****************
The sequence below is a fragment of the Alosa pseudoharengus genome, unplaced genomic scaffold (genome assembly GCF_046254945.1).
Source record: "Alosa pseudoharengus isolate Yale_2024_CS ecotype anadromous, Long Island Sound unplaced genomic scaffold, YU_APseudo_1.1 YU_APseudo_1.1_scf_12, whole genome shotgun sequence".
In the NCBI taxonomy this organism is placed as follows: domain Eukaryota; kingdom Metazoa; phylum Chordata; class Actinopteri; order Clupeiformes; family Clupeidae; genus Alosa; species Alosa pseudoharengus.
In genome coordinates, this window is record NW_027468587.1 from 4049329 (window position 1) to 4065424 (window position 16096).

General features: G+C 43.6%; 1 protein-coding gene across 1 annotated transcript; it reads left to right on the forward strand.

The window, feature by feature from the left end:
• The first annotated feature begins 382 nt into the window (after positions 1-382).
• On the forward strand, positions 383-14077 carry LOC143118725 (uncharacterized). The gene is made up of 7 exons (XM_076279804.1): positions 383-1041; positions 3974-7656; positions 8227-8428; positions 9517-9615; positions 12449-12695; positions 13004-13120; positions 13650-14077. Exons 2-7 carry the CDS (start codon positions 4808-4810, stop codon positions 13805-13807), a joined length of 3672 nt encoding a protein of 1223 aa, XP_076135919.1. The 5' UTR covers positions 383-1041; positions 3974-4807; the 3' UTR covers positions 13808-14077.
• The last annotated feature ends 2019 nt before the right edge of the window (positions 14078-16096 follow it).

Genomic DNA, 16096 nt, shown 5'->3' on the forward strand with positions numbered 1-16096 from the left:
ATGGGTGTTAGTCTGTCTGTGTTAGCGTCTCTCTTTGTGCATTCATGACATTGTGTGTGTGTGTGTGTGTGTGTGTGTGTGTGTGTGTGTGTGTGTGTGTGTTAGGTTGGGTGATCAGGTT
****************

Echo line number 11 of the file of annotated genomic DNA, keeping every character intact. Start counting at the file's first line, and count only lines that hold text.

ATGGGTGTTAGTCTGTCTGTGTTAGCGTCTCTCTTTGTGCATTCATGACATTGTGTGTGTGTGTGTGTGTGTGTGTGTGTGTGTGTGTGTGTGTGTGTGTGTTAGGTTGGGTGATCAGGTT